Auto Measure in SA
Auto Measure in SA
Want simple tips that will help you save time with SA measurement processes? Below are a few easy shortcuts in SA that will help you accelerate measurement processes as well as simplify the process of locating measurements precisely.
Multi-Pass Auto Measure
While measuring the same features repeatedly at regular intervals over an extended time period can be useful for part evaluation, it can be a time consuming and tedious process. Luckily, SA has as built-in tool that allows known targets to be measured repeatedly at regular intervals without any user interaction. To start, set out know targets and measure them once in a single point group. Then go to Instrument> Automatic Measurement>Auto Measure and select the point group and the instrument you want to use.
The keys to automation here are two fold. First, in addition to measuring the individual points in SA, a complete record of every observation can be recorded in a separate text file as you go (this file can be directly imported into Excel for additional analysis). Second, the Multi-Pass button allows you to repeat the measurement process at regular intervals. You can specify a delay time between individual shots and between entire passes for the points in the group to be measured. This makes it easy to automate the measurement process for any number of iterations. This method can be applied to any instrument that can be robotically pointed at a target such as a tracker or total station.
Auto-Correspond with Proximity Trigger
A great way to evaluate a curved part is to lay out a grid across the part and measure at each point on the grid. Doing this by hand with a watch window is time consuming, but you can make it easier by integrating a proximity triggered auto measure routine. To do so, build a grid of points on your part at the density you would like to use, then use Construct>Points>Layout>Grid by Distance overlaying your curved part.
Next, project those points down onto the part using Construct>Points>Project Points to>Objects>Relative to Coordinate Axes>Parallel to WCF Axis. This will build a perfect XY grid of points projected onto the CAD model, which can be used to trigger measurements when a probe gets close.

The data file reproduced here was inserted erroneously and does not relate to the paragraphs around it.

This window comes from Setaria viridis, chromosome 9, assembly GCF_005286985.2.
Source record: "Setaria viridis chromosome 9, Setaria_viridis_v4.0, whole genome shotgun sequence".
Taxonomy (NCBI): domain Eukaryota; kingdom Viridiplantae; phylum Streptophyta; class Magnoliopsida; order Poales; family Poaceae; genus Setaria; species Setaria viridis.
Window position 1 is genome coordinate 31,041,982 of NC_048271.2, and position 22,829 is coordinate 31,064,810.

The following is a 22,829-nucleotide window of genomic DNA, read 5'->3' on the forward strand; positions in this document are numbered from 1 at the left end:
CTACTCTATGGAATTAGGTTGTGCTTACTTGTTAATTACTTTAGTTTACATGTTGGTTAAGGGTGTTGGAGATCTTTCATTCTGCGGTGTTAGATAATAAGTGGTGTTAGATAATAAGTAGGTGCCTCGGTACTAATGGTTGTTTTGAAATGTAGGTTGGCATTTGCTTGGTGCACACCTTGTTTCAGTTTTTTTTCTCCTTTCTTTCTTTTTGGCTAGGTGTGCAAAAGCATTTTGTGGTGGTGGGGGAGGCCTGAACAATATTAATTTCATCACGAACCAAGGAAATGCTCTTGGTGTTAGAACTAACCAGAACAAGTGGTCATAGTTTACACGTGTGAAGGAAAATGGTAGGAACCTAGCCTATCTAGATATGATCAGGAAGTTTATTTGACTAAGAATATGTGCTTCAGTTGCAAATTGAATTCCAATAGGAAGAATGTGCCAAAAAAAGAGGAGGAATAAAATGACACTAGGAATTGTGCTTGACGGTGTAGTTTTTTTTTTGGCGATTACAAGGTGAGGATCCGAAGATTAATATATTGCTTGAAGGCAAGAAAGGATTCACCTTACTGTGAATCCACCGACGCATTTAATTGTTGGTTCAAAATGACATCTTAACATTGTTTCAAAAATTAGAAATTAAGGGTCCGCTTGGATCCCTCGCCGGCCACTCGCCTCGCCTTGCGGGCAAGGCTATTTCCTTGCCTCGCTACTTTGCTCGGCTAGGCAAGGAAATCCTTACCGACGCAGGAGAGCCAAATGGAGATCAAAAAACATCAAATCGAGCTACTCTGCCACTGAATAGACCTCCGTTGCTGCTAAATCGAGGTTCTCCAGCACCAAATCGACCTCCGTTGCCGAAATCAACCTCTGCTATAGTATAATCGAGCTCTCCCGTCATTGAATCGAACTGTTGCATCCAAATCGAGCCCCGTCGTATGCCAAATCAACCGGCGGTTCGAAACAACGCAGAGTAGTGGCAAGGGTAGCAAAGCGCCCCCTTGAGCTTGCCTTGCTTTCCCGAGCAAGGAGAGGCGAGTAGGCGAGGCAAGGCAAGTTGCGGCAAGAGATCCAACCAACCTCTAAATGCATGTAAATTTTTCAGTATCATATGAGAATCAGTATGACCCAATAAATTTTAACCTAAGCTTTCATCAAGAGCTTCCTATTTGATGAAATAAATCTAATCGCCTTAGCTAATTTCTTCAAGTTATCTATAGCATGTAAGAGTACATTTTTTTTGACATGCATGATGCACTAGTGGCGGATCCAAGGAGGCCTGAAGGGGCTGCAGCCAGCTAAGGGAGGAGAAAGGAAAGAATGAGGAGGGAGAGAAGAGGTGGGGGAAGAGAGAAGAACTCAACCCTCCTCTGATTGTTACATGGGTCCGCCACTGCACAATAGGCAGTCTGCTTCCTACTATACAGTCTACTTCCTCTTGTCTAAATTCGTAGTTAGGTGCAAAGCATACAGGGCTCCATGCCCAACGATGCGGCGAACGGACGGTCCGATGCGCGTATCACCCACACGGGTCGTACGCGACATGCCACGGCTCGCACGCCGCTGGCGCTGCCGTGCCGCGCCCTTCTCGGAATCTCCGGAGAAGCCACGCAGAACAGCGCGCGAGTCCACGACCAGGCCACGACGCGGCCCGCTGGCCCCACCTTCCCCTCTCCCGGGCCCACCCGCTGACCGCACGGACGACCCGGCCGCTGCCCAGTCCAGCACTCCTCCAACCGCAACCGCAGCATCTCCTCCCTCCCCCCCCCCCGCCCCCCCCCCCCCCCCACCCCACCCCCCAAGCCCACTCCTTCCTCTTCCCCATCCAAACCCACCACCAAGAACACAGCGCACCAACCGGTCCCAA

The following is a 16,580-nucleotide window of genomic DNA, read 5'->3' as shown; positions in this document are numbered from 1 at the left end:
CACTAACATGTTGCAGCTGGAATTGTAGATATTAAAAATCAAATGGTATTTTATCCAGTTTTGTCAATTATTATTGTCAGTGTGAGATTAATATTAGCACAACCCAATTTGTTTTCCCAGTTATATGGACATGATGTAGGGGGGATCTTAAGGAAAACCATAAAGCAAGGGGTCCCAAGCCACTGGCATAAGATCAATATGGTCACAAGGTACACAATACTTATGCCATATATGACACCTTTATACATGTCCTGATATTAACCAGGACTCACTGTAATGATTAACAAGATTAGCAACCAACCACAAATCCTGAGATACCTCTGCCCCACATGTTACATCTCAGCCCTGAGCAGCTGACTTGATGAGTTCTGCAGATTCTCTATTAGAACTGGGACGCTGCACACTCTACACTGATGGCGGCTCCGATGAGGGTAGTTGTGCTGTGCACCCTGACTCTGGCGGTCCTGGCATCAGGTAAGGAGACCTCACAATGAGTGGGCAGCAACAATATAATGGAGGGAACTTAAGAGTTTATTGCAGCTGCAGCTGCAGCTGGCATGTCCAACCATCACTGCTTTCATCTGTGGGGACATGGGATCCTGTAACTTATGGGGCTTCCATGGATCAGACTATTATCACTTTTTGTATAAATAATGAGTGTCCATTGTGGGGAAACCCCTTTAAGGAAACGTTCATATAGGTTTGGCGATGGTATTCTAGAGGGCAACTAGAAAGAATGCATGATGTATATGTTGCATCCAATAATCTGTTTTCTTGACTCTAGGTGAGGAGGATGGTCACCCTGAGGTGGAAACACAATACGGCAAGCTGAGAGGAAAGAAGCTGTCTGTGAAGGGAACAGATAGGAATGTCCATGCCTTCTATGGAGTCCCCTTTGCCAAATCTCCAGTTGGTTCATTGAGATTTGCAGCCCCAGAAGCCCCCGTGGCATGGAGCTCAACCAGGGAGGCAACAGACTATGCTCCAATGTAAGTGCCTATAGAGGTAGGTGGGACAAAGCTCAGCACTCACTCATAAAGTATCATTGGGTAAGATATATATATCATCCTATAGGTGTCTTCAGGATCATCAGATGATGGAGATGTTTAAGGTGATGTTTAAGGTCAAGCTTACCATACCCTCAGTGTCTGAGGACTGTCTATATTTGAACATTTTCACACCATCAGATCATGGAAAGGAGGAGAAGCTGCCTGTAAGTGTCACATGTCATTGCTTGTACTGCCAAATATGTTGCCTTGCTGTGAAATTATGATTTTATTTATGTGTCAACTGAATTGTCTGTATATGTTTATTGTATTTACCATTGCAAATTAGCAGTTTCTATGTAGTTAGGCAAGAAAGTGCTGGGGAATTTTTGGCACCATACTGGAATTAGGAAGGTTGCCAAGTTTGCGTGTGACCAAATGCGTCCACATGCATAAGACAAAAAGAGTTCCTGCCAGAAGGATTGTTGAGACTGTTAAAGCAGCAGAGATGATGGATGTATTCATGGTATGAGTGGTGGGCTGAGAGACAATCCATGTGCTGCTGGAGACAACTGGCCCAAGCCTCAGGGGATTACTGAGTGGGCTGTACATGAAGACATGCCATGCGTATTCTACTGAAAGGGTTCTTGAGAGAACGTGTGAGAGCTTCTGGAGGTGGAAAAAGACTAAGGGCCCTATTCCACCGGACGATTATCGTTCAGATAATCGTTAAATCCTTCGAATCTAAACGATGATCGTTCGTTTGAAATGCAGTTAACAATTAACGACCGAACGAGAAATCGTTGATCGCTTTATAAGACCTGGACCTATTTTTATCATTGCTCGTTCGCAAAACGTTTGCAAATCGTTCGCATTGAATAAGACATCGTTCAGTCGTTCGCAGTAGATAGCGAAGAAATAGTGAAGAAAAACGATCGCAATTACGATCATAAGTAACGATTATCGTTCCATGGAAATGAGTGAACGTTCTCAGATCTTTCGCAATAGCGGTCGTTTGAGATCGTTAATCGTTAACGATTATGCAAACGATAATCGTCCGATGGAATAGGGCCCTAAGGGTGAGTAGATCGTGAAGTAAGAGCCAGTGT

Occasionally, irregularities in a part can make it hard to get close enough to a nominal point to trigger a measurement. To avoid this problem, build a vector group from these grid points by going to Query>Points to Objects and overriding the probe offset to -1. This will create a uniform set of vectors at each point location with normalized vectors extending outward from it. You can then use the vectors to trigger your measurements rather than the points. This allows you to trigger measurements when you get within a proximity to the vector axis, eliminating any issues of getting close enough to the points you want to measure. The proximity trigger zone for vectors is defined as a cylindrical region with a length equal to the Point Distance Threshold and the width equal to the Vector Axis Threshold. Fine control of both the length and width of the trigger allows you to precisely trigger points, even in tight regions or slots between adjacent CAD surfaces.
Once the routine starts, you can simply run a probe over the part and it will automatically trigger measurements for specific locations every time you get within the trigger distance threshold. Ticking off points’ locations as you go keeps track of points that have been measured and those that still need to be taken. Once the majority of the points have been measured, you can bring up a Graphical Guide window that will help you navigate precisely to the remaining locations, finishing a precise grid measurement of a part.
Utilizing Geometry Triggered Points Profiles.
Geometry Triggered Points available in both the tracker interface and arm interface provide not only a unique measurement tool, but also a sophisticated way to layout geometry in a symmetrical manner.
The idea behind Geometry Triggers is that the instrument is placed in a continual point scan measurement mode. The current position of the probe is monitored and points are only sent to SA when the probe crosses predefined trigger geometry. The simplest case is a series of planes laid out along an axis down a part. With these planes defined, you can scrub your part with the probe and get clean cross-section measurement divided evenly in separate point groups for each plane. This same concept can be applied to planes laid out radially or cylinders laid out in concentric rings.
The hidden advantage to this profile is that it provides an easy to way to build geometry in SA. If you ever need to lay out a series of planes or cylinders at regular intervals, there is no better way to build them than to use Geometry Triggers Profile to define the geometry within it. By clicking the Draw In SA button, this geometry is sent to SA and can be used for a variety of applications.
Questions about any of the shortcuts explained above? Do you have any hints or tips of your own that you’d like to share? Contact NRK at firstname.lastname@example.org.
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